I've been thinking a lot about my ancestors lately and how much they sacrificed so that their children and their children's children could go on to have better lives. I think about the wars they fought, the threats they faced, and the pain they endured when separated from loved ones for geographical, political, or economic reasons, and it's these thoughts that remind and encourage me always to do the right thing and never to compromise myself in any way. After all, it's because of my hardworking, selfless ancestors I am here today. Failing to live up to my potential or not fulfilling all the expectations I have for myself would not only hurt me, but it would be doing a terrible disservice to my ancestors' memory, and that's something I just won't do. 

I’m very proud of my mixed heritage and feel blessed to be a product of both the Malay and Indian cultures. I greatly admire my paternal grandfather, who was a disciplined man of few words and a role model for me to this day. Frugal and hardworking, he rarely missed a day at the office and exercised daily— even exercising the day he died at the age of 86. Like many before and after him, he left his ancestral home in Gujarat for Malaysia in search of a better life. My grandfather and grandmother were not only hardworking people, but they were selfless, often eating just white rice and curry for dinner so that my father and his six siblings could share the only piece of fish. Later, my father's older brother sacrificed his own education by leaving school to help my grandfather in the family wholesale business to help support my father in his studies overseas. My father studied chemistry, and the family had high hopes of him becoming a doctor one day. In the end, he switched majors and ended up graduating with an international business degree. Ironically enough, after a ten-year stint in banking, my father left it all behind to join the family business.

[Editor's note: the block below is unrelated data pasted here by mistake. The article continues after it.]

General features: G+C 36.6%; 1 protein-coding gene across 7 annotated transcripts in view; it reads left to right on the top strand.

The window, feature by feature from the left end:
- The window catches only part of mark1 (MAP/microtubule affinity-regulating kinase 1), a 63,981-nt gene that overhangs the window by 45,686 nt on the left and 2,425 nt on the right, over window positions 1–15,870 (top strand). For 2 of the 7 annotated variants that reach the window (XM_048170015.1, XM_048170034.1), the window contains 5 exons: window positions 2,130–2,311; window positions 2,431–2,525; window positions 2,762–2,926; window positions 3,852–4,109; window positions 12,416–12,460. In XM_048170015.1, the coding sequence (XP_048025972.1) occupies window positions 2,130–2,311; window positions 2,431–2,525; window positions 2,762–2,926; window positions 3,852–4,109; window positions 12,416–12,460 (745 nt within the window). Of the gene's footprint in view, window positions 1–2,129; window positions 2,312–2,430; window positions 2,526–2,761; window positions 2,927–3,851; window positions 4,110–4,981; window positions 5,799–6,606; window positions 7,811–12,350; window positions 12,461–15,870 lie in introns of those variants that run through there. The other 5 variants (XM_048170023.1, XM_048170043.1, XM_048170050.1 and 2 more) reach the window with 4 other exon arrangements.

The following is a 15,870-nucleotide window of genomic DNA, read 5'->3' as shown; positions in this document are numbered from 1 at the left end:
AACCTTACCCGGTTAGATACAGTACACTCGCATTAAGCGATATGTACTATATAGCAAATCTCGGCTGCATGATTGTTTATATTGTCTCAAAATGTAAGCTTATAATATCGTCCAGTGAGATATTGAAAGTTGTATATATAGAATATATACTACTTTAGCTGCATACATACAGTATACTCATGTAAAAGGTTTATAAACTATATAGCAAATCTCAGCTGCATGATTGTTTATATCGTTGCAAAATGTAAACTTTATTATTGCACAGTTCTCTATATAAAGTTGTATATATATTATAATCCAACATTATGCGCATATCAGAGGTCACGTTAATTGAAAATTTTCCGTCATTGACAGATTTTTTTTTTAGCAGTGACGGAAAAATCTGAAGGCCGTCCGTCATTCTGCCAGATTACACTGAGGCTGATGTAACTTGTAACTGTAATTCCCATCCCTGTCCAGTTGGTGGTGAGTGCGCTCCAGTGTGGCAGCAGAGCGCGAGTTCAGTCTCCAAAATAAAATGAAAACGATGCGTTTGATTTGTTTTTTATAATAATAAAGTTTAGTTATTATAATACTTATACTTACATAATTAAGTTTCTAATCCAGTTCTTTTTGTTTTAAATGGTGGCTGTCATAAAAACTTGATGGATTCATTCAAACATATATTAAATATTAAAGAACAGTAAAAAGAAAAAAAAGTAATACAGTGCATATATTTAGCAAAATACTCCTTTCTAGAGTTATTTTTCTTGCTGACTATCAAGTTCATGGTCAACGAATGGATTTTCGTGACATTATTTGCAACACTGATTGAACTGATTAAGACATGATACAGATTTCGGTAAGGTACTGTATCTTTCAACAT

My mother's family is Malay. Like me, my mother was drawn to music, and as a girl asked for piano lessons, something my strict, no-nonsense grandfather saw as a luxury they could not afford. A week later, an old rusty grand piano arrived at their home. Although my mother didn’t get the lessons she asked for, her father could see music was important to her and did what he could, which I found very touching. Incidentally, not only did that old rusty grand piano wind up in my childhood home, but I received the piano lessons my mother never got and played that old piano daily; it was that very piano that introduced me to the world of music. My mother may not have gotten what she wanted, so she made sure I did, and I feel honored that I was able to follow my mother's dream in a way.


When our elders talk about the family's past hardships, it's not to make the younger generation feel guilty, but it's so we will understand the sacrifice that went into making a better life for their children; this helps us to appreciate better what we have and not to take things for granted. Whenever I'm reminded of what my grandparents, aunts, uncles, and parents went through so that their children would not only survive, but flourish, I can't help but feel a deep humility and a sense of duty to carry on and do good in the world so that the hardships they endured will not go in vain. Looking back and honoring what our ancestors have gone through not only helps us to appreciate what we have today but also pushes us to keep fighting so that our children will have a better tomorrow. So, I'd like to say to my ancestors: Thank you for everything you fought for and for all your sacrifices. It's because of you that today I can go for my dreams and fulfill my calling, and for that, I am eternally grateful.